The ratification and the eventual implementation of the Regional Comprehensive Economic Partnership (RCEP) agreement, deemed the largest free trade deal in the world, can support development goals of the micro, small and medium enterprises (MSMEs), particularly their participation into the global value chains (GCVs).
“This is the first FTA (free trade agreement) wherein there is a dedicated chapter on micro, small and medium enterprises and I think this is a milestone because this is an opportunity by which we can further and strengthen the integration of our MSMEs into the global value chain,” Trade Assistant Secretary Allan Gepty said in a webinar.
Gepty said RCEP trade facilitation provisions, such as simple and flexible certification procedures, assist MSMEs integration in the GVC.
He also cited the e-commerce chapter and the financial services annex which are expected to contribute to the digitalization of MSMEs by way of providing a platform to manage transactions, as well as access to finance.
“…Because of all these developments, it is very important that we have this stability in the financial services sector. We all know that when it comes to payment for example or even financial transactions, the same has been also revolutionized in the advent of digital banking and of course epayment for that matter. So in other words, you need stable rules when it comes to regulating these activities online,” he added.
Gepty said RCEP will encourage the entry of new players in the financial sector and will pave the way for the development of new financial products because of the stability of the regime.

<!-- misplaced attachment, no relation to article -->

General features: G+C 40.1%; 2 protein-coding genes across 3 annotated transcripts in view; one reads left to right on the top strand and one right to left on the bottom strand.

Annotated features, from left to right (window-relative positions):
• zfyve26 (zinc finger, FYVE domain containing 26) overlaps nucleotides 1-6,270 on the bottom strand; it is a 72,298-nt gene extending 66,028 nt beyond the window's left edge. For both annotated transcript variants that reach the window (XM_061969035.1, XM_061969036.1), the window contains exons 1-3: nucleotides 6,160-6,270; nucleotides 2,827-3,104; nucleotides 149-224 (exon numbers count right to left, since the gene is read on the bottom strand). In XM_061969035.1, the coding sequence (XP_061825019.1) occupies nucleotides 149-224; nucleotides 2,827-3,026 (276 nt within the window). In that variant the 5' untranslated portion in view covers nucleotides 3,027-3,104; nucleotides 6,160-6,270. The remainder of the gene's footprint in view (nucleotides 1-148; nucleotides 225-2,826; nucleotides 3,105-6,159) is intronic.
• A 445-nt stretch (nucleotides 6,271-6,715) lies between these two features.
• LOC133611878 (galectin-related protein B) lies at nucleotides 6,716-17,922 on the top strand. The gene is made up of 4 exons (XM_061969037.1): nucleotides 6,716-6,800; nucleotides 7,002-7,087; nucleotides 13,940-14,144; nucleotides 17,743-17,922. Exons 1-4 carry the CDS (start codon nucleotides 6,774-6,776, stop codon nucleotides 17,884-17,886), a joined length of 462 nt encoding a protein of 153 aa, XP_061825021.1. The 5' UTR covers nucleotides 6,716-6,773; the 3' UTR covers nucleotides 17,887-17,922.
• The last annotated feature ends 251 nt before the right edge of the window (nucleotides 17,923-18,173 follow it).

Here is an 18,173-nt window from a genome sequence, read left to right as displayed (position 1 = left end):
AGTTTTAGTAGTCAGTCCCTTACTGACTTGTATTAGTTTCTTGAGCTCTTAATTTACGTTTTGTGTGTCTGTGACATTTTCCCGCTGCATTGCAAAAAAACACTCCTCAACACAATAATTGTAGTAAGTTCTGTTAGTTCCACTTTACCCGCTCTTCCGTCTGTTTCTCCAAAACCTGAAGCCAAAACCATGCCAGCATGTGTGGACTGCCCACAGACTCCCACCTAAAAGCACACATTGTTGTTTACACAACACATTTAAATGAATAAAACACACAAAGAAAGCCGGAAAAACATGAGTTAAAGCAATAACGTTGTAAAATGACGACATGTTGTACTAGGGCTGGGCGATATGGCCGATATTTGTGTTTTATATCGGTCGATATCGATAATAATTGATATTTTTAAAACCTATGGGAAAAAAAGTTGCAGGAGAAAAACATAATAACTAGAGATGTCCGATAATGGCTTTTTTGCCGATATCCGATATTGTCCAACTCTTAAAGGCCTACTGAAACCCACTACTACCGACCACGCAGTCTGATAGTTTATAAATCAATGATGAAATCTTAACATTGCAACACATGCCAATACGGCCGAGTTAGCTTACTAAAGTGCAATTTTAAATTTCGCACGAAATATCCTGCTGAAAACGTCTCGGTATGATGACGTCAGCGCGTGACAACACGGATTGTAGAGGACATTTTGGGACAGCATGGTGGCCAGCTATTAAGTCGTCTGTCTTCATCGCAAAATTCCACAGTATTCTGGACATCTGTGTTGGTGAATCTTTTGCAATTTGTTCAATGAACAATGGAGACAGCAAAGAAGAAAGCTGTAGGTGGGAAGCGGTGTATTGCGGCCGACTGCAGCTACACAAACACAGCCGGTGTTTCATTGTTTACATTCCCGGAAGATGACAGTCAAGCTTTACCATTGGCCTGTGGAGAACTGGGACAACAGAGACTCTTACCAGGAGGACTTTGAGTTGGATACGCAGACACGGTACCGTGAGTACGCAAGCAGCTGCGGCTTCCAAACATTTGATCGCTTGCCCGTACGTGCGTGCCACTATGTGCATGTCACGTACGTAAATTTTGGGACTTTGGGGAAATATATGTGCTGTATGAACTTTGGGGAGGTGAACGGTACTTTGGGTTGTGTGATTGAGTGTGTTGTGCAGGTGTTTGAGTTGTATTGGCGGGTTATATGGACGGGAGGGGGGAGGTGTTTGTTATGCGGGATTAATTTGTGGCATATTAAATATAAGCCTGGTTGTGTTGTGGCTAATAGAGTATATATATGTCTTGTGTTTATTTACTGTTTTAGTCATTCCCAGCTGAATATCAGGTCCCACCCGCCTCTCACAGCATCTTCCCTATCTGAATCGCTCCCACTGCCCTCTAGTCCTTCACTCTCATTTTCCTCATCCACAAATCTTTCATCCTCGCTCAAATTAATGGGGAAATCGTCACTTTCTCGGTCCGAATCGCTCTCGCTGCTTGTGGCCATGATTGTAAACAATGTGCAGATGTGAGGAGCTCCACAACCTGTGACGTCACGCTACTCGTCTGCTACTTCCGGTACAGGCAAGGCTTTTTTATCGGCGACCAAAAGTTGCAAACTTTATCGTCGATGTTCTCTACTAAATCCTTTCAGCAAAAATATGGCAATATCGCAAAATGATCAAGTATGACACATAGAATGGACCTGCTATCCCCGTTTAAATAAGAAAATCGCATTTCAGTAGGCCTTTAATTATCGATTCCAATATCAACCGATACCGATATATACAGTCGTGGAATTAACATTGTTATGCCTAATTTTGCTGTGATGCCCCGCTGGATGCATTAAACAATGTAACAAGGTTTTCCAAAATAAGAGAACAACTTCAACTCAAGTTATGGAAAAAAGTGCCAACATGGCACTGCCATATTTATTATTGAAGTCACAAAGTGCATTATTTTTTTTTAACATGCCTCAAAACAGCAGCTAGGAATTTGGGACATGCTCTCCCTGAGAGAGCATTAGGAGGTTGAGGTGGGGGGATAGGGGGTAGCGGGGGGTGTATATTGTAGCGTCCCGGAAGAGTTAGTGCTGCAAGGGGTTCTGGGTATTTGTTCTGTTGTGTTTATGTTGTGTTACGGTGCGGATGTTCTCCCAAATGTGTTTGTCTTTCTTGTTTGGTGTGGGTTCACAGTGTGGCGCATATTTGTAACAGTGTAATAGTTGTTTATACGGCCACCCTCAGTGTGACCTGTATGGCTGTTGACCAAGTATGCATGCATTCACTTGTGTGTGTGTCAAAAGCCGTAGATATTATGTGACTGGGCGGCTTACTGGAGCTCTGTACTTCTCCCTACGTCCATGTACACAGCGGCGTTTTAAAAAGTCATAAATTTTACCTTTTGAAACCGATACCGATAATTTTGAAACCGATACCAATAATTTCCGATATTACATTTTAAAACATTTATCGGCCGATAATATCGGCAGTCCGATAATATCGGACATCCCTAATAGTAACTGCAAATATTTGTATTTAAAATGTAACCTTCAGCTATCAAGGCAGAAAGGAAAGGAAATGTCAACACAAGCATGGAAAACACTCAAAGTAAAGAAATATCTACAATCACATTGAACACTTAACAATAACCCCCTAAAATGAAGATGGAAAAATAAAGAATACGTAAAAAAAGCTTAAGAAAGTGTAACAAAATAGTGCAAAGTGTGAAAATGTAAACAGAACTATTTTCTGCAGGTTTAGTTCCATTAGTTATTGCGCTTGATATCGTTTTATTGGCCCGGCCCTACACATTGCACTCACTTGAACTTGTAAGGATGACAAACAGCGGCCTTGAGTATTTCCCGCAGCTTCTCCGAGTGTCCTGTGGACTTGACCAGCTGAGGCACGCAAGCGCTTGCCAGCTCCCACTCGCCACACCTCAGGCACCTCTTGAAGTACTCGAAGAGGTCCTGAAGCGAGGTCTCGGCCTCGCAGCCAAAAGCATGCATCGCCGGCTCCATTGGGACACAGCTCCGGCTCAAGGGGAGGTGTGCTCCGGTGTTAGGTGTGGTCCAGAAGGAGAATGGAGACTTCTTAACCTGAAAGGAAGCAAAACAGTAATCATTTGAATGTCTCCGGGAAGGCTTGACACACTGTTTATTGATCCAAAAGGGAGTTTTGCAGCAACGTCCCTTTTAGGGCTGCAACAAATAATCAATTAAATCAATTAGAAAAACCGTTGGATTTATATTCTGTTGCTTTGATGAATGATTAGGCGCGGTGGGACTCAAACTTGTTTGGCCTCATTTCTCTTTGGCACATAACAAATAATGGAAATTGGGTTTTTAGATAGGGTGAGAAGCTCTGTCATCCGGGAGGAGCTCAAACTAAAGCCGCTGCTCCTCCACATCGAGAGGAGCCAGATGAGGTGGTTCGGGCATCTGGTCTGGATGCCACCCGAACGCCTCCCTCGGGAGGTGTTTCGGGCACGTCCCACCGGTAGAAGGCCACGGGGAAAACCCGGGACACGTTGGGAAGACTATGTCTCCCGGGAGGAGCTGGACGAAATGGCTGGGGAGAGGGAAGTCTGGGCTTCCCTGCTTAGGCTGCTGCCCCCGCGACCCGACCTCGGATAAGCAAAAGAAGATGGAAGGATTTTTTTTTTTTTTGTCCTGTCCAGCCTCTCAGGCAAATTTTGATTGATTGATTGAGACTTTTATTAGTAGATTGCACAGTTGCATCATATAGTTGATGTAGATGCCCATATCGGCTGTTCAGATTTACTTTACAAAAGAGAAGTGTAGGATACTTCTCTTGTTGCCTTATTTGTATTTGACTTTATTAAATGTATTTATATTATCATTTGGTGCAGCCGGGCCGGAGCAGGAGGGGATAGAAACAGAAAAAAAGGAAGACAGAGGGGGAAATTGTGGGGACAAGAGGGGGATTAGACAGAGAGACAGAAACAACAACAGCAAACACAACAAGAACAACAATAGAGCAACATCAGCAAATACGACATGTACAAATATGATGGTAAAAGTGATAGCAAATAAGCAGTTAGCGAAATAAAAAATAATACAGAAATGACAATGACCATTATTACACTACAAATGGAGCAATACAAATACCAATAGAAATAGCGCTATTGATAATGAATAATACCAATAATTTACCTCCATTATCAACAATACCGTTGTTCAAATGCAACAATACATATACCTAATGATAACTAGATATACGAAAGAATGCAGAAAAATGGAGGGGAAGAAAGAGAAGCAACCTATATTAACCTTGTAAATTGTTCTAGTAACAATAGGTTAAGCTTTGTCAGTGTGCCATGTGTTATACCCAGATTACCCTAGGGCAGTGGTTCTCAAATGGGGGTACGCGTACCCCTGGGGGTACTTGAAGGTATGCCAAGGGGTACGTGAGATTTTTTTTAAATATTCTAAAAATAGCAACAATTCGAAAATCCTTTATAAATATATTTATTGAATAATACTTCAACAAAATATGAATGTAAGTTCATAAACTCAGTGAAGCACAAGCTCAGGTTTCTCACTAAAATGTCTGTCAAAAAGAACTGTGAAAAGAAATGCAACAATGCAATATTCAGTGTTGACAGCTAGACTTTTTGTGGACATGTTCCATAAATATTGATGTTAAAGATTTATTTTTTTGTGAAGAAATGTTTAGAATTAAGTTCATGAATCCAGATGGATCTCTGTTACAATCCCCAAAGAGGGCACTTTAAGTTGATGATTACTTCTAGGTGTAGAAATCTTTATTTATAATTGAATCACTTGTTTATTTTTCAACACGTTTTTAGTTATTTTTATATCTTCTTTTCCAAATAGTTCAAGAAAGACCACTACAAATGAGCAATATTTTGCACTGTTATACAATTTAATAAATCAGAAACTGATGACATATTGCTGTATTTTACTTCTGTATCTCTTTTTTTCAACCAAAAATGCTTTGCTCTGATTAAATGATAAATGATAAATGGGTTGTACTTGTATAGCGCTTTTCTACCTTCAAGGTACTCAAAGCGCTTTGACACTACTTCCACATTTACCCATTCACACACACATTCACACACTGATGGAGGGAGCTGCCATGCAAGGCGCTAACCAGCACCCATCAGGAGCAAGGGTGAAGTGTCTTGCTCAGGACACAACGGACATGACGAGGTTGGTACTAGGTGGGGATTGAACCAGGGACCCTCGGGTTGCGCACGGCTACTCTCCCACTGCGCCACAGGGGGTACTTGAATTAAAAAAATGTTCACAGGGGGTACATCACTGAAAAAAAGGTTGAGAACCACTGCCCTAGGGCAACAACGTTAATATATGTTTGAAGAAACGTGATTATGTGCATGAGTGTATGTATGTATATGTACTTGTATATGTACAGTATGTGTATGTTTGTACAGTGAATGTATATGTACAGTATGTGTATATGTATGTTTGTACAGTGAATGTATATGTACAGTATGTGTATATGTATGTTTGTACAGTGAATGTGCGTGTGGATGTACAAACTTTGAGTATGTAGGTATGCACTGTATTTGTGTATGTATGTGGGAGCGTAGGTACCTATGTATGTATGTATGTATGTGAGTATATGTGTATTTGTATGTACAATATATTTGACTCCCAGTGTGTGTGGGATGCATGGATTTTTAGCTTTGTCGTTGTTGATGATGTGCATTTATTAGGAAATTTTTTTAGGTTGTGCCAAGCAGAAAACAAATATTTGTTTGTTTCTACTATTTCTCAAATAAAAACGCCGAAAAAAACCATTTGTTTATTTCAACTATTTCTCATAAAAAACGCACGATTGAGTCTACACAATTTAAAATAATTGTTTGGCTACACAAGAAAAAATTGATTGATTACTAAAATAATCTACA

“In the process, it will improve access to finance such as digital banking of MSMEs, particularly in the provinces, and an active financial sector may reduce cost of financial intermediation,” he said.
Gepty further said the agreement contains a comprehensive chapter on services including telecommunication, and investments.
These are in addition to the rules on goods such as tariffs, customs procedures, trade facilitation, sanitary and phytosanitary (SPS) measures, and trade remedies, he said.
“Stability of the telco regime will pave the way for more value-added services and investments in telecommunications. It will further enhance transparency and interconnection in the region,” he added.
Gepty said MSMEs can thus take advantage of these other value-added chapters in the RCEP agreement.
The RCEP has already entered into force for 11 participating countries –Brunei, Cambodia, Laos, Singapore, South Korea, Thailand, Vietnam, Australia, China, Japan, and New Zealand.
For the Philippines, the agreement is currently being deliberated in the Senate for concurrence as part of the domestic ratification process.
Trade Secretary Ramon Lopez was optimistic that the Senate would eventually concur on the ratification of the RCEP agreement when it resumes this year.
Business organizations including the Philippine Exporters Confederation, Inc. (PHILEXPORT), industry associations and foreign chambers have joined the urgent call for the immediate Senate concurrence of RCEP, citing its advantages for the Philippines and the region.